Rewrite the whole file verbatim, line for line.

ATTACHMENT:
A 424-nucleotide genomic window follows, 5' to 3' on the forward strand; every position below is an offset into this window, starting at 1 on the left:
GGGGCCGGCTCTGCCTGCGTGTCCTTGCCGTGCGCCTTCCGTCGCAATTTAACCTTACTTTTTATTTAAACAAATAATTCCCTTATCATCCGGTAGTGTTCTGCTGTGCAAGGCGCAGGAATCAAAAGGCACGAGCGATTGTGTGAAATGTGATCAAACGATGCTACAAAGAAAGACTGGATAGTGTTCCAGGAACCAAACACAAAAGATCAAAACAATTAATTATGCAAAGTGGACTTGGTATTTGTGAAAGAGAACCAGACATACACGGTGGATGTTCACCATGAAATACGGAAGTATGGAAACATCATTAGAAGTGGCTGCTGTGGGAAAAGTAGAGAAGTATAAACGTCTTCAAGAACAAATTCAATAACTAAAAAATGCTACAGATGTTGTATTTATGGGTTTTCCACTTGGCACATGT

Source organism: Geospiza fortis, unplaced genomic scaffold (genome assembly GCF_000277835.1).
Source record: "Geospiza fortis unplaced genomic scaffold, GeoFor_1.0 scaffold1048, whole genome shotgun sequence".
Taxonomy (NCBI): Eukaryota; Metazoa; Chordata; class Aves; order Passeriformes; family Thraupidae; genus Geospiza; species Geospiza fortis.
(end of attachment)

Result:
A 424-nucleotide genomic window follows, 5' to 3' on the forward strand; every position below is an offset into this window, starting at 1 on the left:
GGGGCCGGCTCTGCCTGCGTGTCCTTGCCGTGCGCCTTCCGTCGCAATTTAACCTTACTTTTTATTTAAACAAATAATTCCCTTATCATCCGGTAGTGTTCTGCTGTGCAAGGCGCAGGAATCAAAAGGCACGAGCGATTGTGTGAAATGTGATCAAACGATGCTACAAAGAAAGACTGGATAGTGTTCCAGGAACCAAACACAAAAGATCAAAACAATTAATTATGCAAAGTGGACTTGGTATTTGTGAAAGAGAACCAGACATACACGGTGGATGTTCACCATGAAATACGGAAGTATGGAAACATCATTAGAAGTGGCTGCTGTGGGAAAAGTAGAGAAGTATAAACGTCTTCAAGAACAAATTCAATAACTAAAAAATGCTACAGATGTTGTATTTATGGGTTTTCCACTTGGCACATGT

Source organism: Geospiza fortis, unplaced genomic scaffold (genome assembly GCF_000277835.1).
Source record: "Geospiza fortis unplaced genomic scaffold, GeoFor_1.0 scaffold1048, whole genome shotgun sequence".
Taxonomy (NCBI): Eukaryota; Metazoa; Chordata; class Aves; order Passeriformes; family Thraupidae; genus Geospiza; species Geospiza fortis.